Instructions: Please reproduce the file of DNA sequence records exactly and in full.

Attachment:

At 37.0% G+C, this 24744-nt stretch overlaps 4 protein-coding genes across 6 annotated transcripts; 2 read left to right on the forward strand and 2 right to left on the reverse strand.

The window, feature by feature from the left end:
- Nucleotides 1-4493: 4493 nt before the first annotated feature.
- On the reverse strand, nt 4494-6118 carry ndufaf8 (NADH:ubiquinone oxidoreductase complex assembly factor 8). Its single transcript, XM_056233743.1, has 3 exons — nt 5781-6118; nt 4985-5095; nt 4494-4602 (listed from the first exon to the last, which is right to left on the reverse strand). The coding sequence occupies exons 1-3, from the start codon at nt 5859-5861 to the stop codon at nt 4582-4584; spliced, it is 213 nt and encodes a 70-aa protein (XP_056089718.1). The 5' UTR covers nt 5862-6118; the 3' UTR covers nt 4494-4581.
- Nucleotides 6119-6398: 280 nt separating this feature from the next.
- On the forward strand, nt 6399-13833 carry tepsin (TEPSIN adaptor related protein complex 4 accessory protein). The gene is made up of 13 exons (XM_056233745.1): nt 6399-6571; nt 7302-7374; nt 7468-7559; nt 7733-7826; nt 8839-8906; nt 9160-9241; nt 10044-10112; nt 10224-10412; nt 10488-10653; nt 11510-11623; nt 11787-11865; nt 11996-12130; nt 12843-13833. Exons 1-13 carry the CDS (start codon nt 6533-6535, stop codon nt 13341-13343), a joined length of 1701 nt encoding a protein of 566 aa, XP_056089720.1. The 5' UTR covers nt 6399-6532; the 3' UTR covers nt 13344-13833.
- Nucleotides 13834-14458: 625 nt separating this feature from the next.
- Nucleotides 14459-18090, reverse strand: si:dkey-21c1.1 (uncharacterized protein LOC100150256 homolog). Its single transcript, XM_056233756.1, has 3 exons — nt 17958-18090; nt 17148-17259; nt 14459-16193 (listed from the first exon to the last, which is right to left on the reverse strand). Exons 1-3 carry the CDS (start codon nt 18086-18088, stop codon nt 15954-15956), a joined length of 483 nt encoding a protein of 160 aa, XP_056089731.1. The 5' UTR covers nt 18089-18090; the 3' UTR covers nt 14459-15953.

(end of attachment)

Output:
At 37.0% G+C, this 24744-nt stretch overlaps 4 protein-coding genes across 6 annotated transcripts; 2 read left to right on the forward strand and 2 right to left on the reverse strand.

The window, feature by feature from the left end:
- Nucleotides 1-4493: 4493 nt before the first annotated feature.
- On the reverse strand, nt 4494-6118 carry ndufaf8 (NADH:ubiquinone oxidoreductase complex assembly factor 8). Its single transcript, XM_056233743.1, has 3 exons — nt 5781-6118; nt 4985-5095; nt 4494-4602 (listed from the first exon to the last, which is right to left on the reverse strand). The coding sequence occupies exons 1-3, from the start codon at nt 5859-5861 to the stop codon at nt 4582-4584; spliced, it is 213 nt and encodes a 70-aa protein (XP_056089718.1). The 5' UTR covers nt 5862-6118; the 3' UTR covers nt 4494-4581.
- Nucleotides 6119-6398: 280 nt separating this feature from the next.
- On the forward strand, nt 6399-13833 carry tepsin (TEPSIN adaptor related protein complex 4 accessory protein). The gene is made up of 13 exons (XM_056233745.1): nt 6399-6571; nt 7302-7374; nt 7468-7559; nt 7733-7826; nt 8839-8906; nt 9160-9241; nt 10044-10112; nt 10224-10412; nt 10488-10653; nt 11510-11623; nt 11787-11865; nt 11996-12130; nt 12843-13833. Exons 1-13 carry the CDS (start codon nt 6533-6535, stop codon nt 13341-13343), a joined length of 1701 nt encoding a protein of 566 aa, XP_056089720.1. The 5' UTR covers nt 6399-6532; the 3' UTR covers nt 13344-13833.
- Nucleotides 13834-14458: 625 nt separating this feature from the next.
- Nucleotides 14459-18090, reverse strand: si:dkey-21c1.1 (uncharacterized protein LOC100150256 homolog). Its single transcript, XM_056233756.1, has 3 exons — nt 17958-18090; nt 17148-17259; nt 14459-16193 (listed from the first exon to the last, which is right to left on the reverse strand). Exons 1-3 carry the CDS (start codon nt 18086-18088, stop codon nt 15954-15956), a joined length of 483 nt encoding a protein of 160 aa, XP_056089731.1. The 5' UTR covers nt 18089-18090; the 3' UTR covers nt 14459-15953.